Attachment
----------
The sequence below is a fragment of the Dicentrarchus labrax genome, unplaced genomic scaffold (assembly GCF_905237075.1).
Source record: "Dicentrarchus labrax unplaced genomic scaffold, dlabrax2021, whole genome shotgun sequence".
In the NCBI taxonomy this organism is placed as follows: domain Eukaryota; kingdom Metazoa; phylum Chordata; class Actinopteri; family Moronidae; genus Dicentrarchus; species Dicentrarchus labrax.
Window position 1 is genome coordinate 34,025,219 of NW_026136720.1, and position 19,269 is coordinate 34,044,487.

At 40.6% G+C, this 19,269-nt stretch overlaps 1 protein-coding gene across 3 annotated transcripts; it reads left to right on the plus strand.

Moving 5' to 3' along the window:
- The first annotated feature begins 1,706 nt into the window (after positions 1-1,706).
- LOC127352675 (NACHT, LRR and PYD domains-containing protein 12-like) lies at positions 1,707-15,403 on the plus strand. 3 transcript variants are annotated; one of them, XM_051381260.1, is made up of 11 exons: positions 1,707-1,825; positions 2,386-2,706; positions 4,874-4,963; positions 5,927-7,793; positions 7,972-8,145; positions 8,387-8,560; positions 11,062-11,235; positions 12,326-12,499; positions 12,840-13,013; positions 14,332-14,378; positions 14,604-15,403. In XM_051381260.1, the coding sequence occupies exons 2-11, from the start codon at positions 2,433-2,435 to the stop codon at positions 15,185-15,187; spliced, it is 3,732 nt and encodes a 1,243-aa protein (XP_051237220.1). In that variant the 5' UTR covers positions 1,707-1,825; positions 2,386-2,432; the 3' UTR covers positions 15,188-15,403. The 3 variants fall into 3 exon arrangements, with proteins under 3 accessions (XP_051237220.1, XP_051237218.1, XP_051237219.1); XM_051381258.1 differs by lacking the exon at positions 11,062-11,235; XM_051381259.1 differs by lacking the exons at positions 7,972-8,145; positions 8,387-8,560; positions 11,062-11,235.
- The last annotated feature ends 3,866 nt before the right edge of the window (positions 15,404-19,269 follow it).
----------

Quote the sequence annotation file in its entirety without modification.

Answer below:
The sequence below is a fragment of the Dicentrarchus labrax genome, unplaced genomic scaffold (assembly GCF_905237075.1).
Source record: "Dicentrarchus labrax unplaced genomic scaffold, dlabrax2021, whole genome shotgun sequence".
In the NCBI taxonomy this organism is placed as follows: domain Eukaryota; kingdom Metazoa; phylum Chordata; class Actinopteri; family Moronidae; genus Dicentrarchus; species Dicentrarchus labrax.
Window position 1 is genome coordinate 34,025,219 of NW_026136720.1, and position 19,269 is coordinate 34,044,487.

At 40.6% G+C, this 19,269-nt stretch overlaps 1 protein-coding gene across 3 annotated transcripts; it reads left to right on the plus strand.

Moving 5' to 3' along the window:
- The first annotated feature begins 1,706 nt into the window (after positions 1-1,706).
- LOC127352675 (NACHT, LRR and PYD domains-containing protein 12-like) lies at positions 1,707-15,403 on the plus strand. 3 transcript variants are annotated; one of them, XM_051381260.1, is made up of 11 exons: positions 1,707-1,825; positions 2,386-2,706; positions 4,874-4,963; positions 5,927-7,793; positions 7,972-8,145; positions 8,387-8,560; positions 11,062-11,235; positions 12,326-12,499; positions 12,840-13,013; positions 14,332-14,378; positions 14,604-15,403. In XM_051381260.1, the coding sequence occupies exons 2-11, from the start codon at positions 2,433-2,435 to the stop codon at positions 15,185-15,187; spliced, it is 3,732 nt and encodes a 1,243-aa protein (XP_051237220.1). In that variant the 5' UTR covers positions 1,707-1,825; positions 2,386-2,432; the 3' UTR covers positions 15,188-15,403. The 3 variants fall into 3 exon arrangements, with proteins under 3 accessions (XP_051237220.1, XP_051237218.1, XP_051237219.1); XM_051381258.1 differs by lacking the exon at positions 11,062-11,235; XM_051381259.1 differs by lacking the exons at positions 7,972-8,145; positions 8,387-8,560; positions 11,062-11,235.
- The last annotated feature ends 3,866 nt before the right edge of the window (positions 15,404-19,269 follow it).